With an estimated reduction of over 45 million vehicle miles traveled per year, a big benefit of the private shuttle buses running from San Francisco to the Peninsula is a reduction in overall vehicle emissions and congestion on the roads.

According to an analysis conducted by the Department of Public Work’s Infrastructure Design & Construction Division, however, the cost impact that a large shuttle bus has on the lifetime of the physical roadway is nearly 4,700 times that of an individual SUV:

…every time a large shuttle bus drives over [a] hypothetical lane mile, the impact on the pavement accounts for $1.08 out of the $1,045,000 it will ultimately cost to reconstruct the lane. In comparison, the cost impact that a typical passenger vehicle has on the lifetime of pavement is $0.00023 every time it drives on the same hypothetical one-mile long lane mile.

On the agenda for San Francisco’s Board of Supervisors this afternoon, an environmental appeal of the SFMTA’s approved pilot program which would allow private shuttle buses to share the use of San Francisco’s municipal bus stops for a fee of $1.06 per stop.

The fee is designed to simply capture the cost of administering the pilot program but does not capture any additional impact to the roads, as the “SFMTA is precluded from charging a fee for the proportional cost of such damage pursuant to Section 9400.8 of the California Vehicle Code, which restricts the ability of a local jurisdiction to impose a tax, permit or fee for use of City streets.”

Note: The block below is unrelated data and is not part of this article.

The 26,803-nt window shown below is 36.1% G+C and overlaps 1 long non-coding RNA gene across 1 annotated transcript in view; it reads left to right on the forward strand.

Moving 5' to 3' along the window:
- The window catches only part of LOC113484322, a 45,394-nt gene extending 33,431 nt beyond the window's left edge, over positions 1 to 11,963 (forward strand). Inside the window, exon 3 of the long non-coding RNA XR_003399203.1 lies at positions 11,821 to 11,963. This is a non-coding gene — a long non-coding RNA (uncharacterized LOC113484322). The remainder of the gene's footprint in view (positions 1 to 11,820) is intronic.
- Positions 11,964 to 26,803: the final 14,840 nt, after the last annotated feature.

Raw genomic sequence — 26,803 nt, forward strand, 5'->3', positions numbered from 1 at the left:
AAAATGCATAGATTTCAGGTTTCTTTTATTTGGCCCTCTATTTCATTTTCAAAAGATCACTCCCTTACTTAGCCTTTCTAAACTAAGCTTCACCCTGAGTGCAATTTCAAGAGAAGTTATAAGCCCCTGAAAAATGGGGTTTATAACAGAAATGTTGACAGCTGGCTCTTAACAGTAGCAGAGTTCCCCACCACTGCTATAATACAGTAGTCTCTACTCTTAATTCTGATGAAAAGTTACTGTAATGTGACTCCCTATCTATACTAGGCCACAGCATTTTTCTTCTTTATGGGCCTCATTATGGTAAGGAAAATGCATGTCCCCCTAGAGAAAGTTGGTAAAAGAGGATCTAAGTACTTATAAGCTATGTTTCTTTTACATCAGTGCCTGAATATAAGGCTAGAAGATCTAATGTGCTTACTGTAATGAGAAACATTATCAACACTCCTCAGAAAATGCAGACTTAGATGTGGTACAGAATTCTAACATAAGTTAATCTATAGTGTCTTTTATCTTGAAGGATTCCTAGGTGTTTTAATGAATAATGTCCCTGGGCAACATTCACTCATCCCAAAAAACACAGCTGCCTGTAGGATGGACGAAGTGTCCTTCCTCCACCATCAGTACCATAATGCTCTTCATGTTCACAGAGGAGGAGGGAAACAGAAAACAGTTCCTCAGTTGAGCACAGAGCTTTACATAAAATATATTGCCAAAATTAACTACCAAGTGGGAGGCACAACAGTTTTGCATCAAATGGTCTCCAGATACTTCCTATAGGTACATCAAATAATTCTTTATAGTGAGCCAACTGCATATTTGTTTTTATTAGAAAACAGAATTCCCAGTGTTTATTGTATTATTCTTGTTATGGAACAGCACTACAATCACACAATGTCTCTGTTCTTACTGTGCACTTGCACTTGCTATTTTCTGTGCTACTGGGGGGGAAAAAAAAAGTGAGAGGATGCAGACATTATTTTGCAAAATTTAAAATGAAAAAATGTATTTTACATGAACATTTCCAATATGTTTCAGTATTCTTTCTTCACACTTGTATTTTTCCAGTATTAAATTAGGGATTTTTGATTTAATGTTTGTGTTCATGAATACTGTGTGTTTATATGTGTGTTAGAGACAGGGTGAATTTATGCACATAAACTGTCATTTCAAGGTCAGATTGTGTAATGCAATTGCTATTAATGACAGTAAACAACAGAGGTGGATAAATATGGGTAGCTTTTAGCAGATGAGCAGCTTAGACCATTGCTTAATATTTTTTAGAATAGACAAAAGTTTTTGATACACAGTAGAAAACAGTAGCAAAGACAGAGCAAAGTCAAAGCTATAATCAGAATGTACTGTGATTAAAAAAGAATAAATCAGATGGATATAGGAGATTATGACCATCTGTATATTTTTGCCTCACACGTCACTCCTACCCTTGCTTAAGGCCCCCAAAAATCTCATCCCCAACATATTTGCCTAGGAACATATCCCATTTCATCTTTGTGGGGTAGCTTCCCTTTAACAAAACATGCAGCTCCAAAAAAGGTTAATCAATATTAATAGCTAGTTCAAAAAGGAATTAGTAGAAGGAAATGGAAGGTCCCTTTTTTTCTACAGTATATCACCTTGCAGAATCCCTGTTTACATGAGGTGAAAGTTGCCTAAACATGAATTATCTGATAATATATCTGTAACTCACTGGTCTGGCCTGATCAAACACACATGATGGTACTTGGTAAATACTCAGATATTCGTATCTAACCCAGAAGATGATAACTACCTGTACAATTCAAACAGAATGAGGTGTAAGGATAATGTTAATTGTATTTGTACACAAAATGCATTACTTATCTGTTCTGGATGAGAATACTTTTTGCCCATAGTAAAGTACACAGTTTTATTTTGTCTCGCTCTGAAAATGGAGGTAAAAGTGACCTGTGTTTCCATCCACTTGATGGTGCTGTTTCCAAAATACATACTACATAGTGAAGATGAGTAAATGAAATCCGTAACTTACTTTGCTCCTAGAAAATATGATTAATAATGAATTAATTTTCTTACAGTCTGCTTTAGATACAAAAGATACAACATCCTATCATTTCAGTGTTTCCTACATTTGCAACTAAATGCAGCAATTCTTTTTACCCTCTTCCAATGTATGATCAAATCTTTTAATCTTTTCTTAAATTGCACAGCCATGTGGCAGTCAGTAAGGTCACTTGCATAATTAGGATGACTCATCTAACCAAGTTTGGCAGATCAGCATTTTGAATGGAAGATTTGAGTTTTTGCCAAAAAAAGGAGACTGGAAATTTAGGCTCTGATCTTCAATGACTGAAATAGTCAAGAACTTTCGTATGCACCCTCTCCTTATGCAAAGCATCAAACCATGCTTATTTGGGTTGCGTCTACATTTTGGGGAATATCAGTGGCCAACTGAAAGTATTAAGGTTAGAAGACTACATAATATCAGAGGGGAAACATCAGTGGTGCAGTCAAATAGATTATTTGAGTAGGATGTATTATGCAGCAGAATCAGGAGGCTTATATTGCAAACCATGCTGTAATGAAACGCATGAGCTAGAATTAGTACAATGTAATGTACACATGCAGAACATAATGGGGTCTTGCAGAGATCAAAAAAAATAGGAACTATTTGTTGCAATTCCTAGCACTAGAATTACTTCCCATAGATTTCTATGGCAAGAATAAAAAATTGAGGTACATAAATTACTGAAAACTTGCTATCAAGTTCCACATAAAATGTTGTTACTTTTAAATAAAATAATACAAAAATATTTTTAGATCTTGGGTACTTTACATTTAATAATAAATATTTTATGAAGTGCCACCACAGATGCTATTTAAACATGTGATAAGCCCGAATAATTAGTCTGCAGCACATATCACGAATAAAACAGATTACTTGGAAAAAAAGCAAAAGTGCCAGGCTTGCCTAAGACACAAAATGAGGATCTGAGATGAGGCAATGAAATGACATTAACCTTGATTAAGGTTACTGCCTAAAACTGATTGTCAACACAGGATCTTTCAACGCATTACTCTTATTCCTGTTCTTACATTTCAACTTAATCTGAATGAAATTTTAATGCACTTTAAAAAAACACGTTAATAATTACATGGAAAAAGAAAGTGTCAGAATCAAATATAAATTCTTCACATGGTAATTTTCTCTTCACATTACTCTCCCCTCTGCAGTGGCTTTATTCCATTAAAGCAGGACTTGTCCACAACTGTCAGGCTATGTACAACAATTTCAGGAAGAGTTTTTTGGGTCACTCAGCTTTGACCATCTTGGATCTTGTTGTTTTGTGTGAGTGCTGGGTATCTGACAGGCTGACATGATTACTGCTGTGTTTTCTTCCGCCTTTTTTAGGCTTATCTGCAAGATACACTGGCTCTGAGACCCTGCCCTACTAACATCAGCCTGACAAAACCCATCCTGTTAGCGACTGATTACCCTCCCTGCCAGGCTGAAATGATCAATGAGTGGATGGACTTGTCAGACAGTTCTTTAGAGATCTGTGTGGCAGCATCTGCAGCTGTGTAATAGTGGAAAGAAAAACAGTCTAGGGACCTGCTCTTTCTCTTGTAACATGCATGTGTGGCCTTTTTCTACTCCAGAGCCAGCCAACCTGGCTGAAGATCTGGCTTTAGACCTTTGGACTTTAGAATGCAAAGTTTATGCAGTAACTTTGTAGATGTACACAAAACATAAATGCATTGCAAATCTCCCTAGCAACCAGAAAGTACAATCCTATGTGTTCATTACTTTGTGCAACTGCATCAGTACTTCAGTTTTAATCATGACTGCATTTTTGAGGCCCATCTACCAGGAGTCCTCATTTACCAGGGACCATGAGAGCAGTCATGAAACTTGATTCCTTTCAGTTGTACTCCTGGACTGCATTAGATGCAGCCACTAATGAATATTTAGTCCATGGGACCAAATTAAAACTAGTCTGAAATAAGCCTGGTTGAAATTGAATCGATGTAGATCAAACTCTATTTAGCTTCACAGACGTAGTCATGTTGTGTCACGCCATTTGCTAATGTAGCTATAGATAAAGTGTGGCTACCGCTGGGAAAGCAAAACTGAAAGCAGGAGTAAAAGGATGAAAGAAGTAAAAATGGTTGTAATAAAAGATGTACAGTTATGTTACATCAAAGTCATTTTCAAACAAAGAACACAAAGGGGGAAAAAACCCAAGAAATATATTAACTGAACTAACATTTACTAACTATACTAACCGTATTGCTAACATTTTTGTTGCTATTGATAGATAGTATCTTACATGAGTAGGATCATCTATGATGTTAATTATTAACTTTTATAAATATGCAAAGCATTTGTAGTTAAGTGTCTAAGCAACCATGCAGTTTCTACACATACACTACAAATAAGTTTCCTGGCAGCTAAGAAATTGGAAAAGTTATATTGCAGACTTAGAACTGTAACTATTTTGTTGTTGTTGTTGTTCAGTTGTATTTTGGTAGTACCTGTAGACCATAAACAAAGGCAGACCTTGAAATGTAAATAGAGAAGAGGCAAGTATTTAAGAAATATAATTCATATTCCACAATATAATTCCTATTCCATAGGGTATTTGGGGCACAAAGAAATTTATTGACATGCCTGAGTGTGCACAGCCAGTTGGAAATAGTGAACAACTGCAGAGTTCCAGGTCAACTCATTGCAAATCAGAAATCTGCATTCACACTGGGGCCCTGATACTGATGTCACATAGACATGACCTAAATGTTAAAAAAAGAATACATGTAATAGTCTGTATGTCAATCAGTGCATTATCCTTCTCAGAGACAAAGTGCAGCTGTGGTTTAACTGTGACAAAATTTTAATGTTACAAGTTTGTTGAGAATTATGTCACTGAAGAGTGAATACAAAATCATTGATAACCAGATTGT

∙ Policy Analysis Report: Impact of Private Shuttles [sfbos.org]

17 thoughts on “Private Shuttles Are Easing Congestion, But Causing More Potholes”
  1. How about reducing the size of the shuttles–switching to vehicles more similar to city buses than long-distance buses? They don’t need the luggage space, and the reduction in boarding time would significantly reduce the impact on Muni, as well as the streets.

  2. So for the same reason we can’t charge people for driving down Lombard St. But somehow they want to be able to create a congestion fee… how about a private bus congestion fee. I don’t see why tech shuttle busses are any worse than say, megabus or any number of tourist busses.

  3. This is exactly why private cars and trucks took over from trains and public transportation in the 20th century- the cost of maintaining the roads is distributed across all taxpayers, while railroads and trolleys had to pay both to maintain their systems and right-of-ways. The decline of those systems just accelerated the switch. This new system of private buses are just the latest incarnation of the two-tier transportation reality: those who can afford to ride in style, and the rest of us who can’t, even as we subsidize the roads.

  4. Alai, a number of these busses are double decker in that they hold passengers on the top and bottom levels and so they can hold significantly more seated people (also with seat belts) than city busses. It would seem doubtful that people will want to stand for an hour on the highway, which would prevent people from working on the busses. Also I think some of the busses have space for bikes, since not everyone can afford to live within a short distance to the bus stop.

  5. Those potholes were there before the buses. I think SF is pulling a fast one, like how they got us to repair the public sidewalks in front of our house.

  6. All these bus issues would go away if the tech companies do what UCSF already does, with its shuttle system. And that is, publicize the routes and let anyone ride for free. Yes you can ride the UCSF shuttles. They zip around town and are free.

  7. @Spencer….you got it.
    “the potholes in SF have been terrible for the last 15 yrs.”